By KATIE STRICK FOR THE DAILY MAIL 10 October 2016
- Whistleblowing chief says NHS needs a ‘happier environment’ to improve
- Henrietta Hughes says grumpy doctors and nurses make atmosphere toxic
- Believes happier attitudes would improve care and end bullying culture
The NHS needs a happier environment to improve levels of care and end a culture of bullying, its new whistleblowing chief has said.
According to Henrietta Hughes, grumpy doctors and nurses contribute to a ‘toxic environment’ that harms patients and prevents staff from speaking out.
Speaking in her first interview as ‘National Guardian for speaking-up’, Dr Hughes, a GP, urged ‘every single person’ in the health service to be more positive at work.
According to whistleblower and GP Henrietta Hughes, grumpy doctors and nurses contribute to a ‘toxic environment’ that harms patients and prevents staff from speaking out (file image)
She said the NHS needed a greater dose of the ‘trust and joy and love’ hormone oxytocin.
‘If you think about that scene in Love Actually where everybody is meeting at the airport, that’s the oxytocin feeling,’ Dr Hughes told The Times.
‘So wouldn’t it be better if oxytocin was the predominant neurotransmitter in the NHS?’
Her role as a National Guardian was created as a result of Sir Robert Francis’ report into the ‘horrific’ victimisation of staff who drew attention to poor levels of care, which called for an end to the health service’s climate of fear.
On top of the national guardian, local whistleblowing guardians will also be appointed at every hospital.
Dr Hughes said her role was ‘to create a really positive culture in the NHS so that all staff feel safe to speak up.’
She also raised her concerns that medics are too afraid to come forward, saying: ‘Staff are seeing things which could potentially be a risk to patient safety and they don’t feel safe to speak up about it. That’s a really worry.’
She added: ‘If you bring a positive attitude to work with you then you start seeing all those benefits of working well as a team.’
‘If you come to work feeling distrustful, you’re going to transfer that emotion on to the way you deal with your patients.’
Dr Hughes said her role was ‘to create a really positive culture in the NHS so that all staff feel safe to speak up’
The problem is one that must be tackled by every member of staff in the NHS, Dr Hughes warned.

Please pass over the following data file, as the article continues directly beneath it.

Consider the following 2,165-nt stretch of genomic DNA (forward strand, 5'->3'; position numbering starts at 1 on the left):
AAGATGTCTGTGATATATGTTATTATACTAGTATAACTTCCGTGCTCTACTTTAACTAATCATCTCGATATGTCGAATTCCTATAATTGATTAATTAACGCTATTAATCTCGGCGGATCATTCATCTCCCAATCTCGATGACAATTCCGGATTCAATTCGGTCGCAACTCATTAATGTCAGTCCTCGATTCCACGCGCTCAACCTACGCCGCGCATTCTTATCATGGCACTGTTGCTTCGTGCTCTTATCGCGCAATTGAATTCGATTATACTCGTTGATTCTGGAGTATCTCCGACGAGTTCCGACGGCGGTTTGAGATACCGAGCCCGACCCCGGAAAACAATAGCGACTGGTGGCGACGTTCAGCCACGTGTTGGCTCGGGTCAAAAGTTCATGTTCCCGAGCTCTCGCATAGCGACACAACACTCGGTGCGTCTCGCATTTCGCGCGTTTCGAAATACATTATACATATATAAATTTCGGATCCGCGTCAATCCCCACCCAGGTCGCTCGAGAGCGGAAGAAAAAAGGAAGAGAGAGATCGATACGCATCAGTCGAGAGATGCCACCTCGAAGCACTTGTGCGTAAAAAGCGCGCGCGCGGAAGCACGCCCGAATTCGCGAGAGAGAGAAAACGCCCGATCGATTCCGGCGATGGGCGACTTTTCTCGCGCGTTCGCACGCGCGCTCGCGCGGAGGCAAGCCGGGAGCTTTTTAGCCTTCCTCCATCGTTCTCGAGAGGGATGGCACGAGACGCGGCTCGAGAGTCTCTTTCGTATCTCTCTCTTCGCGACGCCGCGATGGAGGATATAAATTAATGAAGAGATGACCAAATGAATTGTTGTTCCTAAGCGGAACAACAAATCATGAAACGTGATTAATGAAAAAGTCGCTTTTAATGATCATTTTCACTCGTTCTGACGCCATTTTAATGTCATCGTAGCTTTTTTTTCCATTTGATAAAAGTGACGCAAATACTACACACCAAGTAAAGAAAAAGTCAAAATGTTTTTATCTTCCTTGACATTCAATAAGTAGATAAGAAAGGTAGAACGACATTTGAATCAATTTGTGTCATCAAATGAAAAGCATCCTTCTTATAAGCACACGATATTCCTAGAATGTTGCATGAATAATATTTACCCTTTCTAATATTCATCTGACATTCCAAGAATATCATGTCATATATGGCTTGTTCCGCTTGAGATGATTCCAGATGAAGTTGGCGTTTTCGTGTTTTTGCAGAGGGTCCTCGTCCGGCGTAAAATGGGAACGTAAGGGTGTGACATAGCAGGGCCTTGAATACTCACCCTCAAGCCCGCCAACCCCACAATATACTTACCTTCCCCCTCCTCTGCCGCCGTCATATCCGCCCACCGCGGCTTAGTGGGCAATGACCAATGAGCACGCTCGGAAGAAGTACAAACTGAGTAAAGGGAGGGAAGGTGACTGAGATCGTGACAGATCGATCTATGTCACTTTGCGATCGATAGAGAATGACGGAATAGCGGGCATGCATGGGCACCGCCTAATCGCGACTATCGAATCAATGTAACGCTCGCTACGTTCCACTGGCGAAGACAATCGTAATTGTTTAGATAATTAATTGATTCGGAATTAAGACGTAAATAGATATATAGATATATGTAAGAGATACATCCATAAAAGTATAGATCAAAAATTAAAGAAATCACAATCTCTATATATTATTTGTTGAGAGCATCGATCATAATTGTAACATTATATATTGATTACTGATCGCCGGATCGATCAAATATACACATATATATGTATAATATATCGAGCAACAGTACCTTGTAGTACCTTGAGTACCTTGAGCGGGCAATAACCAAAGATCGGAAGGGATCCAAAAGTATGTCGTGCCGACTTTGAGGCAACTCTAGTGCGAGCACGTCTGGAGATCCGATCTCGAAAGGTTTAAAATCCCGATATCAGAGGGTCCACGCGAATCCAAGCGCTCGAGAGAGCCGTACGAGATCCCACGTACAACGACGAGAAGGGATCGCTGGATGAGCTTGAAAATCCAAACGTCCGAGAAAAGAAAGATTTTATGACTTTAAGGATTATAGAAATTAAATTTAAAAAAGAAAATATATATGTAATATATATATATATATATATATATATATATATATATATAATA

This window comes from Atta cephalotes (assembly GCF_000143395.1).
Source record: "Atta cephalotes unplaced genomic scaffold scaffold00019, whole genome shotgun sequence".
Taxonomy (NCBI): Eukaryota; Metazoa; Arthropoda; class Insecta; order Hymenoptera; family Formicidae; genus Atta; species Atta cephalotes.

She said: ‘It’s about every single person seeing this as their responsibility…If you’re a consultant and you’re responsible for ensuring the safe care of your patients, then it’s your duty to have good relationships with your colleagues.
‘And if you’re struggling with that, do something about it.
‘At the farthest extreme, if you’ve got someone who’s responsible for the safer surgical checklist and they don’t see it as something they need to be involved in, you could end up having the wrong leg taken off.’
Although critics have argued that her role will be mainly ineffective without official investigatory powers, Dr Hughes was adamant that most NHS workers were keen to raise standards.
She said: ‘I’m really hoping to work in partnership as a supportive and developmental arm rather than something which is seen as punitive.’
The ‘two big barriers’ still preventing staff from whistleblowing are fear of victimisation and the expectation that nothing would be done, Dr Hughes warned.
She said she wanted the NHS brand to ‘carry with it the confidence for patients and the public that if something has been identified as a problem, the organisation is doing something about it.’
Kim Holt from the whistleblowers’ organisation Patients First told The Times: ‘It’s all fine and well going with a positive attitude but if you’re subjected to relentless attack and hostility nobody is going to be happy and positive and smiling.
‘It would be lovely to think that the world was full of people who all behaved in an appropriate way, but there are people who have been allowed to continue with negative behaviour in the workplace and that needs to be rooted out.’
Arguing that Dr Hughes focus on positivity was ‘a bit utopian’, Dr Holt added: ‘It needs to be backed up by your manager and by your organisation. When the workforce sees that they are supported for speaking out rather than driven out, that’s what makes the difference.’
Anthea Mowat from the British Medical Association told The Times: ‘Everyone in the NHS, especially those in managerial and leadership positions, must lead by example to make this a reality.’